Madras High Court initiates suo motu proceedings to curb online gambling

Students become addicted to online games leading to conflict at home, court told

Students become addicted to online games leading to conflict at home, court told

Taking note of the fact that youngsters are becoming addicted to explicit and violent online games leading to serious health issues, Madurai Bench of the Madras High Court on Thursday initiated suo motu proceedings to combat the threat of such games.

A divisive bench of Justices R. Mahadevan and J. Sathya Narayana Prasad requested the response from central and state governments, as well as Google and YouTube.

The court observed that the Center had banned some Chinese online apps and games for security reasons in 2020. However, the games were widely available and easily accessible.

School and college students become addicted to these games, leading to conflicts at home with siblings and parents. Some children go so far as to steal money from their parents in order to improve the game and some of them have also died by suicide due to an addiction to these games, the court observed.

There was no regulatory authority for calls and messages sent through these online games. Anti-social elements could easily log on through such games, access a person’s private accounts, steal personal data and threaten the person, the court said.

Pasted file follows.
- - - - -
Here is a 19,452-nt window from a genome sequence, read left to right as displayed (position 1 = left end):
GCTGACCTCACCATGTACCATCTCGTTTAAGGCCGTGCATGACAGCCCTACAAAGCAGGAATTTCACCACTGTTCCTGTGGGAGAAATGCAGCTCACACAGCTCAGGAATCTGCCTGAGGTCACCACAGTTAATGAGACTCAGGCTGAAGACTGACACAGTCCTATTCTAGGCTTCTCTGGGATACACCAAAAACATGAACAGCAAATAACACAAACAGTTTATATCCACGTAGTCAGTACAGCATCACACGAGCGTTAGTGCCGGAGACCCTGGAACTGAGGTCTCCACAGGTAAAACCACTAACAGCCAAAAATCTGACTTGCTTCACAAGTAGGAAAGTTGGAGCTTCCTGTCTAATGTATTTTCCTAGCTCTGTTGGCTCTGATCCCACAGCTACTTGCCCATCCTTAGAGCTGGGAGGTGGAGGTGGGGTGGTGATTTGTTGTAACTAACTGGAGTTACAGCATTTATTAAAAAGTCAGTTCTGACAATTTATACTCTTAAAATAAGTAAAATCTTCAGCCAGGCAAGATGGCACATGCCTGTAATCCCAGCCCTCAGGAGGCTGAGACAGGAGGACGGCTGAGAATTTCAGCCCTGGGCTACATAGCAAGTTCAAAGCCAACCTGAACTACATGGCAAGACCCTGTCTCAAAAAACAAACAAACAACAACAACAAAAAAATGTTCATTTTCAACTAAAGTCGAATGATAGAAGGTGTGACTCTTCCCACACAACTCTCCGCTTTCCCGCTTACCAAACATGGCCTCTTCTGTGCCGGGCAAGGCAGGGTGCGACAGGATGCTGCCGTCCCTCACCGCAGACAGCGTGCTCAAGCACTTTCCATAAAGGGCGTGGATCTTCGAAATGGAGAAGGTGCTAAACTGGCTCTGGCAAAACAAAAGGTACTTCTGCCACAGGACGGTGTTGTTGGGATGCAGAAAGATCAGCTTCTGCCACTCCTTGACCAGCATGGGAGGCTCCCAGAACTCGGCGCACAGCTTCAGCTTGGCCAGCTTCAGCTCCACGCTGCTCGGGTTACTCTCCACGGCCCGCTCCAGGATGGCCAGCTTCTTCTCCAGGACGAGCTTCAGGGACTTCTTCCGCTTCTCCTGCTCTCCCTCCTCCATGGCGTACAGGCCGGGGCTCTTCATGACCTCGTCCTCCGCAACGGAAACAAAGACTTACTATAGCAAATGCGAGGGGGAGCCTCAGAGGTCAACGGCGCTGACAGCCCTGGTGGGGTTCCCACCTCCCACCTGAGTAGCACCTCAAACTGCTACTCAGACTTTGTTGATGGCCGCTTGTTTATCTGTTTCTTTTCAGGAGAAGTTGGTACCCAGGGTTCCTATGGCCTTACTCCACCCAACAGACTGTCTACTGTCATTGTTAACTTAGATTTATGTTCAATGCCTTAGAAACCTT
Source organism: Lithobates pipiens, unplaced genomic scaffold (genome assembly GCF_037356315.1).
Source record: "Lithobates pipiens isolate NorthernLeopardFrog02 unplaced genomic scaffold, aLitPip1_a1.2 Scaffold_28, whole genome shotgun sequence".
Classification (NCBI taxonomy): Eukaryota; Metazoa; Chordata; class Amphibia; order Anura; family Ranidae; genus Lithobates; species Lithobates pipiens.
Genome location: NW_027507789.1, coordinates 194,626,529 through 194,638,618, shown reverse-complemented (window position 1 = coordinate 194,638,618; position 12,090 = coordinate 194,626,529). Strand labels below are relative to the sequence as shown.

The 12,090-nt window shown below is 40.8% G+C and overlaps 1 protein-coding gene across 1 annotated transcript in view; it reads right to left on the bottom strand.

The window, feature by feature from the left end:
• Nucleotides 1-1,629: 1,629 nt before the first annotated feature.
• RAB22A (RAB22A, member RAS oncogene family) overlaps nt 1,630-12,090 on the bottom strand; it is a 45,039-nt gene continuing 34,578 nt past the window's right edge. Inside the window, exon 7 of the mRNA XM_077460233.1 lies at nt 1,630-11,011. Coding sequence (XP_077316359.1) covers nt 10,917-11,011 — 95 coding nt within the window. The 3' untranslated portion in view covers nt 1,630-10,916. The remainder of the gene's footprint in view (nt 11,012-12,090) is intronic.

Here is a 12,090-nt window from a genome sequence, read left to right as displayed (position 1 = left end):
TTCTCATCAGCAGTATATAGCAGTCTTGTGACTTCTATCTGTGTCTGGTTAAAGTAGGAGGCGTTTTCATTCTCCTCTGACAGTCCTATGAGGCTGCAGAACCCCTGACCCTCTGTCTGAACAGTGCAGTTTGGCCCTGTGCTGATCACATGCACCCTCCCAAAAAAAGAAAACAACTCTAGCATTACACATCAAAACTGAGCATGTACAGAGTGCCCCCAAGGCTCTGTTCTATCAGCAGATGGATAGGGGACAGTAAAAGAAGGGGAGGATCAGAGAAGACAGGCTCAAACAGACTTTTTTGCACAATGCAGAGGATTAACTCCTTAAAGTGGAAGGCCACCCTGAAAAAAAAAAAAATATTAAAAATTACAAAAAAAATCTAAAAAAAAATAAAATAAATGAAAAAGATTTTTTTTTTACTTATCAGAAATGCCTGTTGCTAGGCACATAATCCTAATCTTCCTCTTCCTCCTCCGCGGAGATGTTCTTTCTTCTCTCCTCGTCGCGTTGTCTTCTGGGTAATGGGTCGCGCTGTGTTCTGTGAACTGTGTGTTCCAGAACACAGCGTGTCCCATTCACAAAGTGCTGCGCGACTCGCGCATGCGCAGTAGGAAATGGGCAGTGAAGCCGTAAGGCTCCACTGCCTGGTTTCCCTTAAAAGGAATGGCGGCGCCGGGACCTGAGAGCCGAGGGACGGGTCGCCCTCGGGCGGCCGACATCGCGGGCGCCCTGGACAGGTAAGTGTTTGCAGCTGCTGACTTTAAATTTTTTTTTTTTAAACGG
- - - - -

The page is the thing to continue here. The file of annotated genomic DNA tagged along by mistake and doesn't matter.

“The future of our nation is in the hands of the younger generation. They are the backbone of the development of our country in all areas, for which they must be physically, psychologically, economically and socially fit. But, by wasting their precious teen by playing such online games, watching filth, chatting and sticking to social media, they deviate from productive means like academics and wholesome hobbies, they thus put their future at stake, therefore, the development of our country is affected as a whole,” the judges observed, adding that there was an emerging need to reduce the threat of these types of online games.

The Center and the State must present a clear report on how these online games are authorized despite the ban imposed by the government, the court said and asked for a response regarding the regulation of the use of the application VPN and the regulation of YouTube channels. Videos on how to install pirated apps and banned games were uploaded, the court observed.

The court also requested a response from the central government regarding taking measures for effective implementation of the gambling ban and creating awareness programs in all schools and colleges regarding the impact of playing games in line as violent. The court adjourned the hearing in the case until October 27.

(Assistance for those with suicidal thoughts is available on the TN 104 health helpline and the Sneha suicide prevention helpline 044-24640050).

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